coaching


My name is Faith and I have an addiction. An addiction to planning. I can’t stop. Not just a casual, keep-things-orderly kind of planning, more serious planning.

How serious? Serious enough to count my planner among my most prized possessions. Serious enough to spend a decent amount of time contemplating which type of planner works best for me (I went back to paper three years ago after five plus years of using electronic.) Serious enough to plan almost every minute of every day (there’s a lot to do, don’t want to waste a single minute). Serious enough to schedule not only appointments in my personal planner, but exercise, meals, meal prep, and even nights at home.

(Let me explain that last one. Between my appointments with real estate and wellness clients, yoga teaching, and Grace’s skating practices and Girl Scout meetings, evenings at home are hard to come by. About six months ago, I took to writing “nothing” on one evening per week to ensure that we are able to spend at least one evening at home each week. It’s worked well. I highly recommend.)

I obviously enjoy planning. Planning is good. It makes me feel organized and in control. It helps me to make the most of my time–which, as a single mother who works full plus time, is a valuable commodity. And, it reduces stress. It makes me happy. Mostly.

While there is no question that planning improves the quality of my life, there is a point at which the planning leaves me feeling claustrophobic. And, sometimes just plain tired.

I recently read a blog post about what makes some people luckier, and by extension more successful, than others. It was guest written by Erik Calonius on one of my favorite blogs by Jonathan Fields.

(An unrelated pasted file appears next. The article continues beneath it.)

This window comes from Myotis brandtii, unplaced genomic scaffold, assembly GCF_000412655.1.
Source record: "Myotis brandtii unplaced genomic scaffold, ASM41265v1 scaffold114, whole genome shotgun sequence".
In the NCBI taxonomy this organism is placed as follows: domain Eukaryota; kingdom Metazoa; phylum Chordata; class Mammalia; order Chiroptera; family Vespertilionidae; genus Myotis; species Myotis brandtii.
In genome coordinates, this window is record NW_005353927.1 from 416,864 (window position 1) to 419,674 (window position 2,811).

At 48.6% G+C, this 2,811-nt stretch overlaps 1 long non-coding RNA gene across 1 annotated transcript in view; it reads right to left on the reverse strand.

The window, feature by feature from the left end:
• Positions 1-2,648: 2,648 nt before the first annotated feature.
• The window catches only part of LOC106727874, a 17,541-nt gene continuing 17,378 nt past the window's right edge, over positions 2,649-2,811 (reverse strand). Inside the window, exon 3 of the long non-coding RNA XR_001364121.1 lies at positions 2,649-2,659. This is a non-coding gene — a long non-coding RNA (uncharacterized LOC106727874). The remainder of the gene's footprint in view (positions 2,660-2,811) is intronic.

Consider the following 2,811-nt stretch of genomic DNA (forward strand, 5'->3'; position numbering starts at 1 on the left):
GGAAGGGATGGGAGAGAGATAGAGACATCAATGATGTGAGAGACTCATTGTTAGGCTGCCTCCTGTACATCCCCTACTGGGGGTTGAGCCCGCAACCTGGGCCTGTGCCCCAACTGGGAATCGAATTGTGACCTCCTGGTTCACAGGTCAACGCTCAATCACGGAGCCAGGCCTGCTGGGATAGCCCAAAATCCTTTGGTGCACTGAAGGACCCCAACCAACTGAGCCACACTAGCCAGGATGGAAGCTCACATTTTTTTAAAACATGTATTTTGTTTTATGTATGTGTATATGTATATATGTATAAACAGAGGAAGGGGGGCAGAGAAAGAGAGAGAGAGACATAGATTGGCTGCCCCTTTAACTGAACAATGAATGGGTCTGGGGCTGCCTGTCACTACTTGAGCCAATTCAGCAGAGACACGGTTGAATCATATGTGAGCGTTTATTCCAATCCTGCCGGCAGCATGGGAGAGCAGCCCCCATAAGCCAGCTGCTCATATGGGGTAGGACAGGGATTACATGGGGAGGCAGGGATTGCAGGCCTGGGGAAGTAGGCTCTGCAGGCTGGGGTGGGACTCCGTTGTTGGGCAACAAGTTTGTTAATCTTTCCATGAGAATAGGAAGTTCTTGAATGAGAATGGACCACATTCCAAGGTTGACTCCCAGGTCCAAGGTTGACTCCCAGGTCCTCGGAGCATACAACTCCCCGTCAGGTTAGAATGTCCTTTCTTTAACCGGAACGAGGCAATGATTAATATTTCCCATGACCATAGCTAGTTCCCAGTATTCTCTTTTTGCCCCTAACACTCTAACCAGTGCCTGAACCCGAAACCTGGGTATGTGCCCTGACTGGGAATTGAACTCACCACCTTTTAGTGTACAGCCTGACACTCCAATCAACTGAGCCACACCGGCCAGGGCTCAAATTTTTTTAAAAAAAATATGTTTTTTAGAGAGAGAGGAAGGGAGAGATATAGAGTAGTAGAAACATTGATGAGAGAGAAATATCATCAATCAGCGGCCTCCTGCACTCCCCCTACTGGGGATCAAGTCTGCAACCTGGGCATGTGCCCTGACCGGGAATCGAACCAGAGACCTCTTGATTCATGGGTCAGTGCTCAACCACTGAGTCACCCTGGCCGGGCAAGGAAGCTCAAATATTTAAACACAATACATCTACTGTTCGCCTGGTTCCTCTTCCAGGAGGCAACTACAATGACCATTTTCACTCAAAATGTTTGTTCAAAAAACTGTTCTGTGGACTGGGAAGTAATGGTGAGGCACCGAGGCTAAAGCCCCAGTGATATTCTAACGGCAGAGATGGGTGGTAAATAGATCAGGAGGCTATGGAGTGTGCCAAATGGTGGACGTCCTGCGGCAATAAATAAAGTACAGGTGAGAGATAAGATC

Calonius referenced a study conducted at the University of Hertfordshire to determine behaviors of people who considered themselves lucky versus those who considered themselves unlucky. Both groups of people were given a newspaper and asked to look through it to determine how many photographs were inside. On average the unlucky people took two minutes to count  photographs, whereas the lucky ones had a photo total in just seconds.

Calonius explains: “How could the “lucky” people do this? Because they found a message on the second page that read, “Stop counting. There are 43 photographs in this newspaper.” So why didn’t the unlucky people see it? Because they were so intent on counting all the photographs that they missed the message.”

The researcher, Richard Wiseman summarized his findings in this way:

“Unlucky people miss chance opportunities because they are too focused on looking for something else. They go to parties intent on finding their perfect partner, and so miss opportunities to make good friends. They look through the newspaper determined to find certain job advertisements and, as a result, miss other types of jobs. Lucky people are more relaxed and open, and therefore see what is there, rather than just what they are looking for.”

The post got me thinking. And wondering how many opportunities I’ve missed because I’ve been so focused on my plan. How many amazing people have I missed meeting because I was rushing off to my next appointment. How many beautiful sights, heart-warming stories, and meaningful looks have I failed to notice?

So starting this week, I have a new plan! (You didn’t think I’d give it up, did you?) My new plan is to reduce my planning and to leave time and space for luck, opportunity, and magic. Clearly, this will involve not just less planning, but cutting back on some activities as well. And that’s okay. I’m ready. I’m ready to stop always working the plan and planning the work. I’m ready to be more open to chance and spontaneity.